I adore that blog. It is one of my must reads. I also admire Martha Stewart and thought she got screwed when she got sent to jail for something that would have earned a man a slap on the wrist if anyone noticed at all. I am your basic working woman, I never wanted to stay home (except now, when I'm tired of working and dammit, if I'd gone into the feds I'd be able to retire by now like my cousin did). But that does not mean I have any ill will, contempt, or anything else for anyone who gets to revel in cooking and quilting and canning things. I may not have time to do many of those things but I still love them, and I do them when I can, and Jane's photography blows me away. And honestly, until I read that bitchy article, I had never really thought about whether she had a day job or not. It never even occurred to me to wonder. In the year or so I've been reading her blog I never saw her hold forth on the virtues of not working vs. working, let alone hold herself out as someone to be admired because she "sacrificed" herself to have this fabulous life baking and crafting and growing things. She shares lovely images and ideas, and keeps herself out of it to a remarkable degree. And I certainly never felt that I was somehow "not as good" because I don't can my own preserves, or actually hate gardening and can't keep a tomato plant alive.
The article is a manufactured catfight, based on the false premise that every woman feels pressured to quilt, bake, make preserves, knit, whatever, and is burdened by guilt because she can't find time. Bullshit. We can't all make a book out of it, but a whole lot of us still squeeze these things in around the day job. We do these things because we love them. We can do these things and love these things and also be doctors and lawyers and nurses and teachers and accountants and whatevers. We do not have to forsake everything domestic to have careers too. It is not an either/or, pick a side, you're either with us or agin us controversy. In trying to sound all ballsy and feministy and knock the book, the author falls back on the anti-feminist position that a woman who has a job can't do anything else, and we should hate books like this and people like Martha Stewart, for making us feel "inadequate." What a slick, backhanded way of telling us how we are supposed to feel - in trying to blame Jane Brocket for making women feel inadequate, the writer is telling readers that they are supposed to feel inadequate, that this is the evil underhanded motive of a book about nice things. Me, I like being reminded of the pleasure of baking and the like, it helps motivate me to make time for it, and it makes me happy.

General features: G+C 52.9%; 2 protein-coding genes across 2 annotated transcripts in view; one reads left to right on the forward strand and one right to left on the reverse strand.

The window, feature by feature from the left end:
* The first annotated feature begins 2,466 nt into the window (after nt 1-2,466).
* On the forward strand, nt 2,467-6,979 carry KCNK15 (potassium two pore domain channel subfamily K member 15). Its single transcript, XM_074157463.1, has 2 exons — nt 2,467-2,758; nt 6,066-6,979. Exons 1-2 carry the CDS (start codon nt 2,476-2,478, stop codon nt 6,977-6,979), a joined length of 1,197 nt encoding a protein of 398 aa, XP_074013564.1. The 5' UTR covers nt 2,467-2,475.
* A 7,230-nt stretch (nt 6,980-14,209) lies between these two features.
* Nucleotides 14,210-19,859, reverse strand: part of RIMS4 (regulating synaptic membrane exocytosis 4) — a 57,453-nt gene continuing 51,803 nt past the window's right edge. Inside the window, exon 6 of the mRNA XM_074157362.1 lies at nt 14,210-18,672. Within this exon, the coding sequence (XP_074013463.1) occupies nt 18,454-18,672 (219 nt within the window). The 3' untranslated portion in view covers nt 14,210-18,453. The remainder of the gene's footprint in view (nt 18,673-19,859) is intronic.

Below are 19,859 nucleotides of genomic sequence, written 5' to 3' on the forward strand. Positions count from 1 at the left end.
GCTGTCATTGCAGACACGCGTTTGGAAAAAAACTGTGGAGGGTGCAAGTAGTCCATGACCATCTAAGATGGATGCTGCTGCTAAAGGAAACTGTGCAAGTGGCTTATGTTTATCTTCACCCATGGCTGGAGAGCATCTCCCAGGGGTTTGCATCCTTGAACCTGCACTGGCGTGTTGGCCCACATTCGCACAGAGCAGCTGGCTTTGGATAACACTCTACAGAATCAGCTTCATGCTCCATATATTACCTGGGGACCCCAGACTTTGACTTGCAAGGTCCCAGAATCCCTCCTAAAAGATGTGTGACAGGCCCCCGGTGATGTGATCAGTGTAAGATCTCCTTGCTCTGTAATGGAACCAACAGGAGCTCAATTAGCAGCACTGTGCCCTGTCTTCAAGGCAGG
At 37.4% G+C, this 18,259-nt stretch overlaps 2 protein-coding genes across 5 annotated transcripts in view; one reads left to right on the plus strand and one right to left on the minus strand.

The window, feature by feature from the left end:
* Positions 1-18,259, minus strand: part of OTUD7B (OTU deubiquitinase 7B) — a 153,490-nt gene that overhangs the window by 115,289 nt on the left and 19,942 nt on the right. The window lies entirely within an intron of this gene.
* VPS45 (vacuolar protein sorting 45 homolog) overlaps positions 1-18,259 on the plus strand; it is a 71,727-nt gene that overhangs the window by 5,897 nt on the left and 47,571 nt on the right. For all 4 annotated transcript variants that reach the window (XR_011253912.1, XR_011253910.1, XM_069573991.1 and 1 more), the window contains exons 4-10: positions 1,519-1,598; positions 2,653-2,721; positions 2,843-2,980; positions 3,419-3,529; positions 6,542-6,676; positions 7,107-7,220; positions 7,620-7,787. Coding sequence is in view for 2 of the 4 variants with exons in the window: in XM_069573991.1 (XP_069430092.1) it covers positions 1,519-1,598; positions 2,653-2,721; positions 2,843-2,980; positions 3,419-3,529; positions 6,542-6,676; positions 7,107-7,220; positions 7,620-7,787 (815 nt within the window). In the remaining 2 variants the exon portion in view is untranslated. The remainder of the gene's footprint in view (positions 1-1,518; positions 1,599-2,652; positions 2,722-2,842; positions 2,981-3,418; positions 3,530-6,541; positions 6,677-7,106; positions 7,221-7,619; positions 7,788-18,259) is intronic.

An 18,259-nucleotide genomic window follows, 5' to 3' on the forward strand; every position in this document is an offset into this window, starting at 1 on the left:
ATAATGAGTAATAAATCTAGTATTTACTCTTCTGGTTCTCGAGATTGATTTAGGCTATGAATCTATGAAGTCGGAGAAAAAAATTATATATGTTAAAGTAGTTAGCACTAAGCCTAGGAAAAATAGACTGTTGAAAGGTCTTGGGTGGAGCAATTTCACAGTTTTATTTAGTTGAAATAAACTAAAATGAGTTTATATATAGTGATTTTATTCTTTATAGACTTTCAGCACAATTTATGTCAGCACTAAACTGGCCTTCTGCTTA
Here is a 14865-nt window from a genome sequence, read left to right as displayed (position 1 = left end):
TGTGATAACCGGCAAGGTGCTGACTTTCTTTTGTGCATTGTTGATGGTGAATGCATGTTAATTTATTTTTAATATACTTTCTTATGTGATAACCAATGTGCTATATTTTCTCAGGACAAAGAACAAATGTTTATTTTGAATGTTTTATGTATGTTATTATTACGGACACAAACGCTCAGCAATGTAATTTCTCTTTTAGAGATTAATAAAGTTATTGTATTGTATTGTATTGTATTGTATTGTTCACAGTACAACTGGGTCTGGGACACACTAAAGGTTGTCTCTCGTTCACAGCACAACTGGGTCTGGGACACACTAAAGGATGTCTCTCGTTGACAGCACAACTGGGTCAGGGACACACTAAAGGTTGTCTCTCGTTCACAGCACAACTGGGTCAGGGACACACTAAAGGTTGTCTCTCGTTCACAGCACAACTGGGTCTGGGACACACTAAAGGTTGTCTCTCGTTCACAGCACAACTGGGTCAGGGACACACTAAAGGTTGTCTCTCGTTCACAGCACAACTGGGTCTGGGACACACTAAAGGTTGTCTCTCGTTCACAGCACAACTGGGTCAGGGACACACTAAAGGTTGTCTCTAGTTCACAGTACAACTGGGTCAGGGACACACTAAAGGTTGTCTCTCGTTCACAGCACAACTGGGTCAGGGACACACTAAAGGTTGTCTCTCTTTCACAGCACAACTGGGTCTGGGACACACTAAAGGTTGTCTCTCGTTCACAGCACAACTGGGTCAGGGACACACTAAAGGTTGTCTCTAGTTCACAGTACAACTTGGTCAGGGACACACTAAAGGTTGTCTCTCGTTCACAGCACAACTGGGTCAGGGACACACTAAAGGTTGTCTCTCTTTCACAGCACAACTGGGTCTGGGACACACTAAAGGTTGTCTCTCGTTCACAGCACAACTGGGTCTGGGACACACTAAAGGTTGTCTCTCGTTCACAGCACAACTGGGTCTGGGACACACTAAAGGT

So I love Yarnstorm. Take that, whiny faux-feminist writer person.
You are The Wheel of Fortune
Good fortune and happiness but sometimes a species of
intoxication with success
The Wheel of Fortune is all about big things, luck, change, fortune. Almost always good fortune. You are lucky in all things that you do and happy with the things that come to you. Be careful that success does not go to your head however. Sometimes luck can change.
What Tarot Card are You?
Take the Test to Find Out.
Found via Chelle
And you know, I think it's accurate. I've had a lot of bad things, really bad things, happen in my life, and yet I'm still rolling along. Not much danger of "success going to [my] head" though - all I have to do is wash my face and feel the screw heads under the skin to remember that I have used up a whole lotta luck lately.
I do not take any of my good fortune for granted.